Posts Tagged ‘50MHz’

50-MHz transverter update (Psst! Newark has cheap 22-MHz crystals)

A few years ago, I built a 50-MHz transverter to operate 6m with my Kenwood TS-930Ses.  I subsequently replaced the two 930s with an Elecraft K3/100 and Elecraft K2/100.  The K3 has 6m and I sold off my TS-700S (and my 6m Mirage brick amplifier) to help finance the internal 2m board for the K3.  The problem with this arrangement is that I can’t be on 6m and 2m at the same time.  I recently assembled and added the SSB board and  transverter interface to my K2 (no time to blog about this but they were straightforward additions like everything from Elecraft), now making it an attractive IF for the 6m transverter (and the Microwave Modules 432 transverter I have on the shelf and the 222-MHz transverter I plan to build sometime).xvtr_50

Enter the problem: Because I was thrifty about building the transverter at first, I had used an inexpensive and widely-available 24-MHz crystal for a 26-MHz IF.  The TS-930S happily worked here (by the way, pro-tip: A lot of guys say that they liked to have the wideband transmit mods on their HF rigs so they could have a wideband signal source for testing/transverters/etc.  The TS-930S will give you a low-level TX out anywhere through the transverter port, even if you don’t have the mod.  Well, at least my PIEXX-equipped 930 did).  However, the K2 only allows a select set of transverter IF bands to be used natively.  Good fortune shone upon my endeavors when I did a quick Google search for 22-MHz crystals and one actually popped up at Newark/Element14 (part number is 86R1720, get ‘em while they’re hot)!  Even better news was that it was on closeout for 12 cents apiece!  I splurged and bought five, along with some other parts for another project or two I’ll post about eventually.

I carefully peeled back a layer of dead-bug components, extracted the 24-MHz crystal, and replaced it with the new 22-MHz variety, sacrificing only one 4.7-k resistor, an easily-replaced stock item at K8GU.  The LO came up about 5.4 kHz low and I couldn’t peak it any higher.  So, I’ll either have to futz around with the loading of the crystal or (more likely) load an offset in the K2’s transverter band entry for 6m.

LO_22

The local W3APL beacon popped up at 28.0694 MHz, which is consistent with the offset I observed above.  Now, I just have to get the other interfacing juju worked out to get the K2 to properly command the transverter to transmit and feed it the proper drive level.

6m QRP rigs

In many ways, 6m (50MHz) is an ideal band for experiments. Short RF leads are always good, but 6m is a forgiving band and you can get away with HF constructional techniques. It is 2MHz wide here in the UK and this means all speech modes can be fitted and used. The page below shows a number of links to 50MHz projects.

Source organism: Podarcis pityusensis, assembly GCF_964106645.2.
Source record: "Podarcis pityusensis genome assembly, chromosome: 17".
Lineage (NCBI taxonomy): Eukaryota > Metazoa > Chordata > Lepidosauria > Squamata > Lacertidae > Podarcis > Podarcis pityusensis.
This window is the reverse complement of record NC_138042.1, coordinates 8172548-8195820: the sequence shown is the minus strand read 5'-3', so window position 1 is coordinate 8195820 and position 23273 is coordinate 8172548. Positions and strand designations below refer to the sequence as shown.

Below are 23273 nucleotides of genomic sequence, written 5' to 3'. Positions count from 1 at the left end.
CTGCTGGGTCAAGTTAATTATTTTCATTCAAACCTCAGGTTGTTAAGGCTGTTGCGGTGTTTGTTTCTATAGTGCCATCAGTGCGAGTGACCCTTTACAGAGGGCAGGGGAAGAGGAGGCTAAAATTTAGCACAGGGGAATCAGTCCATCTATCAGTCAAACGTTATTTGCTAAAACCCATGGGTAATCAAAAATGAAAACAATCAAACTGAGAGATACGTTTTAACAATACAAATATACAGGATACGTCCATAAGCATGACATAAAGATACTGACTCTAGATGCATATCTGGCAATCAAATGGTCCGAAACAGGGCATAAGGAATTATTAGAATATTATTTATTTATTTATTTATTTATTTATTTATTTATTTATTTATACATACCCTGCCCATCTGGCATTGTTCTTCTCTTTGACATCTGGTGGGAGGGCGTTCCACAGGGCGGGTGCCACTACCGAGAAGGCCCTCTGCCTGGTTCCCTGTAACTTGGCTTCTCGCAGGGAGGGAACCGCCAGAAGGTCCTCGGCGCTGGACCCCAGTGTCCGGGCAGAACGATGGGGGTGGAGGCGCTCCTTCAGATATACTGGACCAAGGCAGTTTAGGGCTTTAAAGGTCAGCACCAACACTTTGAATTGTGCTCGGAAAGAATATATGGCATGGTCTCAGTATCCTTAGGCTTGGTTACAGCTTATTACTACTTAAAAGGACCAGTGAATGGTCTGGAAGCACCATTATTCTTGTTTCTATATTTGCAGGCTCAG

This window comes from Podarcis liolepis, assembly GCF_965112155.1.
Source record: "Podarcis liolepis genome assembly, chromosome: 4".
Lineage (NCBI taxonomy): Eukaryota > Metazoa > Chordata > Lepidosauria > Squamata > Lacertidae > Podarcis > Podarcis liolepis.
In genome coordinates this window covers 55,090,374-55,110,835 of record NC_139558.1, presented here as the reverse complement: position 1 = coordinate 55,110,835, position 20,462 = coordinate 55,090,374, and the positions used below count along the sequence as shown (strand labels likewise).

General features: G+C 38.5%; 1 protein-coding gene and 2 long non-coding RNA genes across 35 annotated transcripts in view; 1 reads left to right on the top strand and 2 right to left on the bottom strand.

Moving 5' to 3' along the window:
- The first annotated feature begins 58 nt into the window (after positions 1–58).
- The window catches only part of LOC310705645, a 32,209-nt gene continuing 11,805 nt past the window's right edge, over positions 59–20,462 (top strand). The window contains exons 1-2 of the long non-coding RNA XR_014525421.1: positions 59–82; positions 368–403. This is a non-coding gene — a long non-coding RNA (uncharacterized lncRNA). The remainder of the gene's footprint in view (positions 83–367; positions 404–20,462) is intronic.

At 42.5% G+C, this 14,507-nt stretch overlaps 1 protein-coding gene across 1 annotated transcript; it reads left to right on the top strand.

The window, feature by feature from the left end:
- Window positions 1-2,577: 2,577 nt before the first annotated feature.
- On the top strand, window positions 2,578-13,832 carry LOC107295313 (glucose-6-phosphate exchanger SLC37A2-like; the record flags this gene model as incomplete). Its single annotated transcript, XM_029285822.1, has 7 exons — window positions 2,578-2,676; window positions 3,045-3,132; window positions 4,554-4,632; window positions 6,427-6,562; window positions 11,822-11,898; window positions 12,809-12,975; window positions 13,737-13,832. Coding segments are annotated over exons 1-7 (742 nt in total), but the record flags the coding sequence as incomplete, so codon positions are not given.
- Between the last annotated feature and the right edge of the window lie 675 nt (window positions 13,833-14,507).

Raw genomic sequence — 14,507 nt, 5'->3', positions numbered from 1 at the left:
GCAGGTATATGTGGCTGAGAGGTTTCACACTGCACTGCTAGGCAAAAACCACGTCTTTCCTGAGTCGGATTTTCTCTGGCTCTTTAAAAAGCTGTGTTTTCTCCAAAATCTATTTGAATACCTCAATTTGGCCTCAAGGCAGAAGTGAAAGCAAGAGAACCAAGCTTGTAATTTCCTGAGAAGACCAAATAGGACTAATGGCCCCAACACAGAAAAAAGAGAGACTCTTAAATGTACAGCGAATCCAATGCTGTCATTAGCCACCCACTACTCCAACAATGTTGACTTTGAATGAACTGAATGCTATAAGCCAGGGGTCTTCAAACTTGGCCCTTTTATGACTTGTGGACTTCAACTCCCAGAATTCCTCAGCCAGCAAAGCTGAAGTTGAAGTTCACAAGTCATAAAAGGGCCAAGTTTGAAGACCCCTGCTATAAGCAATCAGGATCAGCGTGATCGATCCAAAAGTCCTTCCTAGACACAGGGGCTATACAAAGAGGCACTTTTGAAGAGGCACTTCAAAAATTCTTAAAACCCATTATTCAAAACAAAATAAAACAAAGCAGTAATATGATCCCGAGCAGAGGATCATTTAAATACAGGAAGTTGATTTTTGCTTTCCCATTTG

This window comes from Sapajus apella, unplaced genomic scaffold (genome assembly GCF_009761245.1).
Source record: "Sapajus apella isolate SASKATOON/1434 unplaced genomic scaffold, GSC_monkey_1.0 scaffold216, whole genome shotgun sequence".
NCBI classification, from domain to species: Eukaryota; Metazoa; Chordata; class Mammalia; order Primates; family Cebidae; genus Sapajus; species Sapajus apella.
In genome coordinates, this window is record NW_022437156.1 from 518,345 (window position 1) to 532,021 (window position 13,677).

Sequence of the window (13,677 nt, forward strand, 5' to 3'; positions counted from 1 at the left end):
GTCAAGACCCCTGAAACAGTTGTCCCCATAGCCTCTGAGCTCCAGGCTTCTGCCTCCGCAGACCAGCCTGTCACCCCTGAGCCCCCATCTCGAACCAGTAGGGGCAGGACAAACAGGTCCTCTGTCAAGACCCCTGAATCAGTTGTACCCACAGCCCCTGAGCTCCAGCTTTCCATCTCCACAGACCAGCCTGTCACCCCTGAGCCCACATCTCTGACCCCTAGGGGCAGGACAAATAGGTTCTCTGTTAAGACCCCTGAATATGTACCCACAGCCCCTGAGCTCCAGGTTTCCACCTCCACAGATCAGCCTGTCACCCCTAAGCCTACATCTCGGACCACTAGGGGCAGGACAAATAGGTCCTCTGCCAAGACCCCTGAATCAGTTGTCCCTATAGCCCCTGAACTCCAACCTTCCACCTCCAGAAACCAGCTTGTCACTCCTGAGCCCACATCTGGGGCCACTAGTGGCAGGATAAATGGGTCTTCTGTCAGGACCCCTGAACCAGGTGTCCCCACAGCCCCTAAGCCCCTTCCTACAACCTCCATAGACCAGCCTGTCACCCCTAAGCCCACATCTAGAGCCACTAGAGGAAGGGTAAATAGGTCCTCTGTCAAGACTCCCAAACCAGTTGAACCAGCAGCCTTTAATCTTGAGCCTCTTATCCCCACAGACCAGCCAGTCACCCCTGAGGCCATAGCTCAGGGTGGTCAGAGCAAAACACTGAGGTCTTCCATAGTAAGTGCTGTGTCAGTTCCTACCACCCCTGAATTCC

See http://www.pg1n.nl/articles.php?lng=en&pg=145 .

See also my Sixbox 6m AM transceiver .

Noises Off!

Radio frequency interference (RFI) is the bane of a lot of amateur radio operators. Sadly it is becoming a real issue at my QTH.

RFI is referred to as QRM or QRN and I am learning the difference.

QRM means "I being interfered with" and is interference coming from someone using radio equipment. This covers deliberate jamming, people tuning up or just normal operations on a crowded band that causes QRM.

QRN means "I am troubled by static" and technically means interference from a natural noises but has come to refer to interference coming from anything that is not an intentional radio emission and interferes with reception of transmissions. So now covers atmospheric noise, static or the noise generated by electronic devices.

Noise isn't a new issue here as I have posted before. It has tended to be sporadic and bearable but since becoming licensed I have become more sensitised to it. Until now I have tended to focus on the VHF/UHF side mainly contesting venturing only briefly onto HF.

My HF set up is limited at the moment with just a single antenna which isn't optimal for the lower bands. Due to the day job I am largely restricted to evening/night time operation when the upper bands have largely been closed anyway so haven't really attacked HF with much enthusiasm apart from data modes such as JT65 and WSPR which have immunity to noise.

When I have got the chance for some early morning daytime operation or at the weekend I have struggled with noise.  Recent weekends have seen some special event stations operating for the Museums On The Air and the GB1JSS Summer Solstice which have been predominately on the 40M band but I just cannot hear anything on that band due to noise.

I am aware the Sun has been particular active recently producing a number of large flares and CMEs that have caused a number of radio blackouts, but this noise isn't due to atmospherics I am certain it is man made by one of neighbours.

I made this video last weekend


and this video was from the weekend before that


This weekend was the 50MHz Trophy Contest which I was looking forward to, sadly it was also to become a victim of the QRN as this screenshot from my SDR will confirm, for much of the time I was operating I was just listening to noise.